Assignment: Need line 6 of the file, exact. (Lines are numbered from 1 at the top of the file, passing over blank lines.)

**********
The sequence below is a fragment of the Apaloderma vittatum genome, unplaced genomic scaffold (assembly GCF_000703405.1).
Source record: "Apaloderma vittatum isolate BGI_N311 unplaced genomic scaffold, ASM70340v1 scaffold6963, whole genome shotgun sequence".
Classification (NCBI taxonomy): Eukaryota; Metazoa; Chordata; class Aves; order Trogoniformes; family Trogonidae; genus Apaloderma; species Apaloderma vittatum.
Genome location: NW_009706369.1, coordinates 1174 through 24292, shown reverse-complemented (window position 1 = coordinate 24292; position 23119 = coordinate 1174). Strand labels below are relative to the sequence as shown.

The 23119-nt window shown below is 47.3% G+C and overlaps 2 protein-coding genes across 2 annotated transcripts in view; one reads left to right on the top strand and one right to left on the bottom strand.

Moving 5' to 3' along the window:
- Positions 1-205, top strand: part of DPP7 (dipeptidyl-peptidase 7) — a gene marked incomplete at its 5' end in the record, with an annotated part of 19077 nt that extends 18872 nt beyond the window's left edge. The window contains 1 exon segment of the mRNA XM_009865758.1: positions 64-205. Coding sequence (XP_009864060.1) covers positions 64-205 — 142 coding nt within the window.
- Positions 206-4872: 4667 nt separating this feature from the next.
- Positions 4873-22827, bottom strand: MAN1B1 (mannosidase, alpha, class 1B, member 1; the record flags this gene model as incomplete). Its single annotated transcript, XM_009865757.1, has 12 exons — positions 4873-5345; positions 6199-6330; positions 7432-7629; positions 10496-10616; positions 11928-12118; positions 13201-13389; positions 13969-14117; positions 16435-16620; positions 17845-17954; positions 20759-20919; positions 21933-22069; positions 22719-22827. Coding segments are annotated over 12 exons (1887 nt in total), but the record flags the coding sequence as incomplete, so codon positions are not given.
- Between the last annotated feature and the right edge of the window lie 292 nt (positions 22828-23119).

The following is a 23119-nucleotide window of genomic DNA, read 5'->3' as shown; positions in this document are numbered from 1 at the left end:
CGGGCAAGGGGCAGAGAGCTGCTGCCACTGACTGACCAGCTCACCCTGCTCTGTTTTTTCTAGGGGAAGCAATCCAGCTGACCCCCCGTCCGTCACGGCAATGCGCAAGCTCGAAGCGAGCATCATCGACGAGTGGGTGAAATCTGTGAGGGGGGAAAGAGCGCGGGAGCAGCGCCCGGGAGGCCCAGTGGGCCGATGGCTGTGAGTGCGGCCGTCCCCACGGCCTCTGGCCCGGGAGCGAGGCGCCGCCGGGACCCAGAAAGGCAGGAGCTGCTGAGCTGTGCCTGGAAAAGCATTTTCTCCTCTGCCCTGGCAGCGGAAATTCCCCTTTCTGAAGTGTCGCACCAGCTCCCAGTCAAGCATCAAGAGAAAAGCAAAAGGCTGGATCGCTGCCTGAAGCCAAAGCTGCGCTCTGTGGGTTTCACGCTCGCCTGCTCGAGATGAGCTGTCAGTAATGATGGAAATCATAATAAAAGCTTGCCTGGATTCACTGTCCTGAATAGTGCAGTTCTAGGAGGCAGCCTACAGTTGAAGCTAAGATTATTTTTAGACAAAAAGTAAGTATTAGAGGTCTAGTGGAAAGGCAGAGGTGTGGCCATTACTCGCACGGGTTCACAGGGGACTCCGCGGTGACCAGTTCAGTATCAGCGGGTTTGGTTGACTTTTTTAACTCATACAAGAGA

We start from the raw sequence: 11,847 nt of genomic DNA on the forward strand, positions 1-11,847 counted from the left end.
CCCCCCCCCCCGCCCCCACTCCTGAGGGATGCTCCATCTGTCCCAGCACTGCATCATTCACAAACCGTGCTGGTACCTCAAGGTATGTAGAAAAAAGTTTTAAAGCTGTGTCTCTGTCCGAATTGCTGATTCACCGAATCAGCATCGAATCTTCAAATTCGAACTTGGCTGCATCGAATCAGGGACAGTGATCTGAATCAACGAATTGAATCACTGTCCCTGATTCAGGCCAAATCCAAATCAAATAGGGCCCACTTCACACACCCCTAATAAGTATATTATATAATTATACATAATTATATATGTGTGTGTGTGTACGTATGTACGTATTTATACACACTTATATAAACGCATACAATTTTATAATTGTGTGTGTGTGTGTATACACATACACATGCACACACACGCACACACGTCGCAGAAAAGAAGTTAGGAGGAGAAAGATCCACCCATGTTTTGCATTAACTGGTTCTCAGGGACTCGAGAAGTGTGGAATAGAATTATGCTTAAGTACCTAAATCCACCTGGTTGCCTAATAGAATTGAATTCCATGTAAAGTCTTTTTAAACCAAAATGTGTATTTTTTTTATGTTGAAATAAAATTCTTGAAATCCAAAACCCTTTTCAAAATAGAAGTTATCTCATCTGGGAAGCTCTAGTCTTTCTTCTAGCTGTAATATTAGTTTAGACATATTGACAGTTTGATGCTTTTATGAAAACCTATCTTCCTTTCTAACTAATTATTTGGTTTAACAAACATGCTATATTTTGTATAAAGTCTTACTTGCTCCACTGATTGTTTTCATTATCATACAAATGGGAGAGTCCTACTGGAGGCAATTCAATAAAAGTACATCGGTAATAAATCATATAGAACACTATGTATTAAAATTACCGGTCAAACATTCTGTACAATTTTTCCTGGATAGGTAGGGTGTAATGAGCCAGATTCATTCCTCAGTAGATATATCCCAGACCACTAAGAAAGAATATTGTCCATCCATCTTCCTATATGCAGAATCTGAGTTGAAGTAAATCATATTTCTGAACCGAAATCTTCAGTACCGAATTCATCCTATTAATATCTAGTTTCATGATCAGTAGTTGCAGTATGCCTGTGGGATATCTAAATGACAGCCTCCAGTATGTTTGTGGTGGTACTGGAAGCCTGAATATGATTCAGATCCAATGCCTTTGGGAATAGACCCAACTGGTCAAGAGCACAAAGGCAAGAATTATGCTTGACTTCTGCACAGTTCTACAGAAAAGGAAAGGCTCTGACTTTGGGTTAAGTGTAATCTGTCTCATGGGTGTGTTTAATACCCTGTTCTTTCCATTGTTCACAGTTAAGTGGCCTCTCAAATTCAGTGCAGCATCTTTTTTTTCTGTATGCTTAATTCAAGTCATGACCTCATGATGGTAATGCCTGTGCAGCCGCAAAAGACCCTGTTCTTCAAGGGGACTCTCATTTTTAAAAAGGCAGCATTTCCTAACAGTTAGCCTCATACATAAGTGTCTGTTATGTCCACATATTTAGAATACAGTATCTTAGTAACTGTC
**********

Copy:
Moving 5' to 3' along the window: